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JK Rowling needs to be stopped

Marianne Seppola Simonsen takes a closer look at the role of the author in the 21th century, and examines how social media has changed the way we read.

The nature of how literature is written is always changing, as a response to a society that evolves alongside it. This has perhaps never been as evident as it is in our modern day and age, where social media allows anyone with a computer and an internet connection to engage directly with the authors of our time, and in turn to partake in their creative process. The verdict on whether or not this is a good thing is still pending, but what we do know is that it affects the reader’s experience in many ways. It has also caused controversy around a few authors who take full advantage of the means they are given as 21st century writers.

The Harry Potter franchise is an example of a series which has been impacted by the role of the 21st century author. This is because Rowling herself eagerly explores the interesting dimension social media brings to the role of the writer. Countless facts and trivia, often in response to questions from fans on social media platforms, have been given by Rowling on the characters and lore of the Harry Potter universe, since the release of the last book. She has, for example, expressed regrets, such as not having the character Harry end up with Hermione, and apologized for deaths that she wrote. Of course, Rowling has the right to reveal whatever information she wants in relation to her fiction, yet many argue that this near ‘rewriting’ of the story diminishes the books in a way, as readers are prompted to go back and review parts of her work with a perspective that isn’t expressed in the actual text. While some would rejoice at the idea of having a black Hermione, or enjoy the knowledge that Hogwarts has “free fees”, others might argue that neither of those things are described in the books, and are thus redundant. Expansions post-release, while possibly providing useful information and context, can also hinder the reader in imagining the world for themselves.

While this trivia might have been fun at first, the persistency of these additions might be less so, as the question begs itself: is Rowling doing this for attention?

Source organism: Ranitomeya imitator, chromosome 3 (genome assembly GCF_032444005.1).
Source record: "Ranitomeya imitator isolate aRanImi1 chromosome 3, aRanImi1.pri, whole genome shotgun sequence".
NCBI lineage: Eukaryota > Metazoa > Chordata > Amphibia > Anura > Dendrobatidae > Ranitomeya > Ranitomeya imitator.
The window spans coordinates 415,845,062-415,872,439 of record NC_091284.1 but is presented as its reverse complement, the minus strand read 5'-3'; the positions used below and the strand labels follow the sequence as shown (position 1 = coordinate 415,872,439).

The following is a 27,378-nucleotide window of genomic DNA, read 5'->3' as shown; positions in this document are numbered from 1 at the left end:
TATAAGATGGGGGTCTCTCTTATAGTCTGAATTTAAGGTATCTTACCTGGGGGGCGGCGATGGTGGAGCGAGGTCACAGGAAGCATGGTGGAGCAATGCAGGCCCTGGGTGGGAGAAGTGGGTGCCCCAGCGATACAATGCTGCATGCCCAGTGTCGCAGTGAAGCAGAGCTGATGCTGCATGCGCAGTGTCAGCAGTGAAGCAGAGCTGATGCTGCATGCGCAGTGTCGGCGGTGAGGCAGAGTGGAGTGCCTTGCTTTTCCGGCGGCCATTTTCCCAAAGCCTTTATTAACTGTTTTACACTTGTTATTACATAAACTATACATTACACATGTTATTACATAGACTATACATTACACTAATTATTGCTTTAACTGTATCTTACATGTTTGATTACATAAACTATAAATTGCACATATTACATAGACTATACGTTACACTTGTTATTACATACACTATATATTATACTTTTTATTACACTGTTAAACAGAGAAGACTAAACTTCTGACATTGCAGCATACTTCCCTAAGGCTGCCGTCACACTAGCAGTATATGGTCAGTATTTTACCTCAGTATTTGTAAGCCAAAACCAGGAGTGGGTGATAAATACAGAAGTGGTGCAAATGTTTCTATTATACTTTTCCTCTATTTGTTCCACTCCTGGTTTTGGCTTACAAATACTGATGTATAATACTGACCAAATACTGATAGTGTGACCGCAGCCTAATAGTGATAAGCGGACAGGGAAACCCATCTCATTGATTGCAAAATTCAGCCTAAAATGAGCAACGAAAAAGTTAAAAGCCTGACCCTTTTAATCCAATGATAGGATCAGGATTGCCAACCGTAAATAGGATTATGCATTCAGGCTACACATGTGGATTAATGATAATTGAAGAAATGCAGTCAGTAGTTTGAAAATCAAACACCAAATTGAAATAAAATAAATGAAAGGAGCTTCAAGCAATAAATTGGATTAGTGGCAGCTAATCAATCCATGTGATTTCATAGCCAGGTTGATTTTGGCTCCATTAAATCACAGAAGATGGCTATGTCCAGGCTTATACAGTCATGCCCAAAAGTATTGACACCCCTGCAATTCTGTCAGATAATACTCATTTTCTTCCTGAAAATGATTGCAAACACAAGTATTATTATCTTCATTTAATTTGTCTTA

Another reason why Rowling’s continuous engagement has attracted controversy, is because of the nature of some of her additions. Through her tweets, Rowling comments that there are people of a multitude of ethnicities, religions, and sexualities in the story, yet none of those things presents themselves on the page. This frustrates many, who call her out for ‘queerbaiting’, and feel betrayed. Then there are additions so minute yet specific that it has been critiqued as near satire. Do the fans really need to know that Uncle Vernon is pro-Brexit; that Anthony Goldstein, a character only mentioned in passing was Jewish; or that Crookshanks would beat Mrs. Norris in a fight? Many say no. While this trivia might have been fun at first, the persistency of these additions might be less so, as the question begs itself: is Rowling doing this for attention?

there might be a new and positive dimension emerging from the changing literary climate- one that fosters the intimacy that literature often claims to both seek and produce.

On the other hand, you have authors who found that social media has helped them both engage their audiences and develop their works, without alienating the reader quite like Rowling does. An example of this is Andy Weir, author of The Martian, and more recently, Artemis. In an email exchange with the Huffington Post, he explains that social media removes barriers for my readers, they feel a much more direct connection with me because they can message me directly and I answer them. I’m not a faceless entity like authors of the past. […] It fosters a much closer connection.” He is not the only one who feels this way. Elizabeth Gilbert, author of self-help books such as Big Magic, says that for her, “social media dissolved the border between author and reader, replacing that border with real intimacy”. Gilbert continued by saying how she could not have written her most recent book without her Facebook relationships, which goes to show how there might be a new and positive dimension emerging from the changing literary climate- one that fosters the intimacy that literature often claims to both seek and produce.

Like with most cases of change, there are both positive and negative sides to the new role of the 21th century author. Perhaps there will never be a definitive answer that favors one perspective.